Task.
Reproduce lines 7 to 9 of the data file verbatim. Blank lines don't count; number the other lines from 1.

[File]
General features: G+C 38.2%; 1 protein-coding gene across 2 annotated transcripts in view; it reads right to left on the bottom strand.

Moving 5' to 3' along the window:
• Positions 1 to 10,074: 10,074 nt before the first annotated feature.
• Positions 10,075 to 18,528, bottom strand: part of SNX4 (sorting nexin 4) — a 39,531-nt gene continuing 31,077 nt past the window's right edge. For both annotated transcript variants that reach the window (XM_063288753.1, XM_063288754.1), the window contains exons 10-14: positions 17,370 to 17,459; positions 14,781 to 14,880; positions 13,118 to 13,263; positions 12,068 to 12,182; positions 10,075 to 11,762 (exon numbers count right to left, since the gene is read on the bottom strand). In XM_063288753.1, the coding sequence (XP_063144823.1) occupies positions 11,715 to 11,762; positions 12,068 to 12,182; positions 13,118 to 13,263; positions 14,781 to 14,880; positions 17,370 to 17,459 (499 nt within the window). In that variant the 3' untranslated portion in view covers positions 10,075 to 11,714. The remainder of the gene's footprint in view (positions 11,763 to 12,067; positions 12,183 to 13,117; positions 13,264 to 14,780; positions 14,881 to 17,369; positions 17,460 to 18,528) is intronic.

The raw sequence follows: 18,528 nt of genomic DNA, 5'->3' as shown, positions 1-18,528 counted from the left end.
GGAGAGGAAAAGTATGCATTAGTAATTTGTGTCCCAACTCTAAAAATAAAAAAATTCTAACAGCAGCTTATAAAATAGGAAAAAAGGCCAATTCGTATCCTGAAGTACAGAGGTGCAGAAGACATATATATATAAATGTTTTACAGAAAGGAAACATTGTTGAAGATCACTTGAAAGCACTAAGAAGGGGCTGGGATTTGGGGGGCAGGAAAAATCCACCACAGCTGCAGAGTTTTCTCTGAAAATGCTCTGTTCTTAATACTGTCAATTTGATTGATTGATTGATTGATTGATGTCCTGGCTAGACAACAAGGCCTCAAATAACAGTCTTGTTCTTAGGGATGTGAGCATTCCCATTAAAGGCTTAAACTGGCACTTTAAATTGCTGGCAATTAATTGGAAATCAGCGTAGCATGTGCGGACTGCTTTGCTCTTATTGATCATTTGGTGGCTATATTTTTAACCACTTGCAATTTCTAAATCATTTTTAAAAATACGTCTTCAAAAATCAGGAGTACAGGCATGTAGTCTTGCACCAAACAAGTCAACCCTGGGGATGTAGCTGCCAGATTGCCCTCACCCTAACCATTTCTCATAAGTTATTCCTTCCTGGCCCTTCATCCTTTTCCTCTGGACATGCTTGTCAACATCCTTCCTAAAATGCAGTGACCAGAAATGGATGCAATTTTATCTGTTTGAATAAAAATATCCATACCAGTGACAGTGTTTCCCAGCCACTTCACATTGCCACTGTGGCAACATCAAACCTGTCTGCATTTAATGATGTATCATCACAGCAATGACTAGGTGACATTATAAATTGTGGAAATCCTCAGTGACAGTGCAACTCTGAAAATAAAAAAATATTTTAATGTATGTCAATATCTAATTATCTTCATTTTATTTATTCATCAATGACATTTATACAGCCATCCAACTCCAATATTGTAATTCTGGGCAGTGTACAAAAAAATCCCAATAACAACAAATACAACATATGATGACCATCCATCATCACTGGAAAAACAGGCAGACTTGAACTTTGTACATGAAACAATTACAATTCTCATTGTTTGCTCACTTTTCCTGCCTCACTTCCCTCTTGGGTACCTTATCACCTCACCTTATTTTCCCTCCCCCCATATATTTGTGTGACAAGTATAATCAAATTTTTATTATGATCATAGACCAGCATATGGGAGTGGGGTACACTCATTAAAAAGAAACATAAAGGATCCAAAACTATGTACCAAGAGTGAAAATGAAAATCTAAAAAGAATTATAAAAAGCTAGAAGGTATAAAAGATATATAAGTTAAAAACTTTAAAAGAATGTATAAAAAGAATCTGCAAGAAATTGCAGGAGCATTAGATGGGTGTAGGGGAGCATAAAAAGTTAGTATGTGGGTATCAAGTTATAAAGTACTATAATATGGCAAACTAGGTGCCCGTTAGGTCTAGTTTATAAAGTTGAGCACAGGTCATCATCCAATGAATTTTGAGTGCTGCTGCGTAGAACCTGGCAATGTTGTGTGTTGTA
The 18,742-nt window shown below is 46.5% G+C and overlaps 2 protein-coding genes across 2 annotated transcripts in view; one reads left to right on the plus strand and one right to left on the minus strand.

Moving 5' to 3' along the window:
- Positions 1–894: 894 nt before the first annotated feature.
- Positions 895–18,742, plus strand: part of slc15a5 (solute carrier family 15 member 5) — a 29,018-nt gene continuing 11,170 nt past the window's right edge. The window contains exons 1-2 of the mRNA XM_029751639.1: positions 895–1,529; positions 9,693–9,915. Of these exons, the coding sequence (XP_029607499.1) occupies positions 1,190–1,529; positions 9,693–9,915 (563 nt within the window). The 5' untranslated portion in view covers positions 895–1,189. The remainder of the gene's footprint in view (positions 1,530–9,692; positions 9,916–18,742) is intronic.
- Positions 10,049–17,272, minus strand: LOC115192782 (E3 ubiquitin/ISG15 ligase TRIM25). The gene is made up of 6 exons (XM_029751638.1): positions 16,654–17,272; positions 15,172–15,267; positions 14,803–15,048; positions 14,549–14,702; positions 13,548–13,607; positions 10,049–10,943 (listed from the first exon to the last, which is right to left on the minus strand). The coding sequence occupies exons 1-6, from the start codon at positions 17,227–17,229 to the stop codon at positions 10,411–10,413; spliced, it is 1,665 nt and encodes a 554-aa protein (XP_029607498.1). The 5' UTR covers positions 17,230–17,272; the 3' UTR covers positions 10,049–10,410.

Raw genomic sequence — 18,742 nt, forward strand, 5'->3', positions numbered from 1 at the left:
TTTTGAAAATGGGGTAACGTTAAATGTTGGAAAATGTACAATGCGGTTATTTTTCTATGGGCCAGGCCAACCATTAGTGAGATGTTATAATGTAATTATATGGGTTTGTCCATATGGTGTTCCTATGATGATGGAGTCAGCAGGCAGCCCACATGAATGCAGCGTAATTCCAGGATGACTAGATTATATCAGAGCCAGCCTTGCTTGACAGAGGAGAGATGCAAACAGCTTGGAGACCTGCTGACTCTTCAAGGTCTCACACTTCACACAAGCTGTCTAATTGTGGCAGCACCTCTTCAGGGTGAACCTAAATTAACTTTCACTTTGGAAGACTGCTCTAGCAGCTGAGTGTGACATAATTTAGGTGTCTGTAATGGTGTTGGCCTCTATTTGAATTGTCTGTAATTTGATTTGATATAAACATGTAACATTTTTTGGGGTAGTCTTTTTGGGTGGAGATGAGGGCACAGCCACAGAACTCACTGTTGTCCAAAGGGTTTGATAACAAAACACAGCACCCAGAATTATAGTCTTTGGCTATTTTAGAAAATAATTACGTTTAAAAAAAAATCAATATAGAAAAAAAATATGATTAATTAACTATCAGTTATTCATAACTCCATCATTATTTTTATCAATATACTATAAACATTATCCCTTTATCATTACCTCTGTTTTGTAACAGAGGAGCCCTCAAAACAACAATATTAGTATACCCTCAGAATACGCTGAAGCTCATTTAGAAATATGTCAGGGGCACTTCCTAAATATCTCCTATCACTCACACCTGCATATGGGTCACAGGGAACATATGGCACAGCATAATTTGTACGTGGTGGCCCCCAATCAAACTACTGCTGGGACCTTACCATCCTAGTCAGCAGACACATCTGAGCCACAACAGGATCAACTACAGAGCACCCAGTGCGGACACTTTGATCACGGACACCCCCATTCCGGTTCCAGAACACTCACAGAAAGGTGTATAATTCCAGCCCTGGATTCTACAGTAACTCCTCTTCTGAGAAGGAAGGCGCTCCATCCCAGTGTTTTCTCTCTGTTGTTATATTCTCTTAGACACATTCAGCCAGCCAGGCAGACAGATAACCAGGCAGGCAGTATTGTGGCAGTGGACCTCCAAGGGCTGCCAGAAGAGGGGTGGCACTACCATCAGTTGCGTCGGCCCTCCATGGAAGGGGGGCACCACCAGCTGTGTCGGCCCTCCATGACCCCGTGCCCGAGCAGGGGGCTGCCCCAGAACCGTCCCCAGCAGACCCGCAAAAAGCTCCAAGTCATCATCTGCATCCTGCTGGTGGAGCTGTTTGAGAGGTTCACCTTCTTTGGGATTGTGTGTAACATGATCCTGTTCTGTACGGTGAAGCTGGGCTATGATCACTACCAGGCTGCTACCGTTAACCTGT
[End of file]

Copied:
The 18,742-nt window shown below is 46.5% G+C and overlaps 2 protein-coding genes across 2 annotated transcripts in view; one reads left to right on the plus strand and one right to left on the minus strand.

Moving 5' to 3' along the window:
- Positions 1–894: 894 nt before the first annotated feature.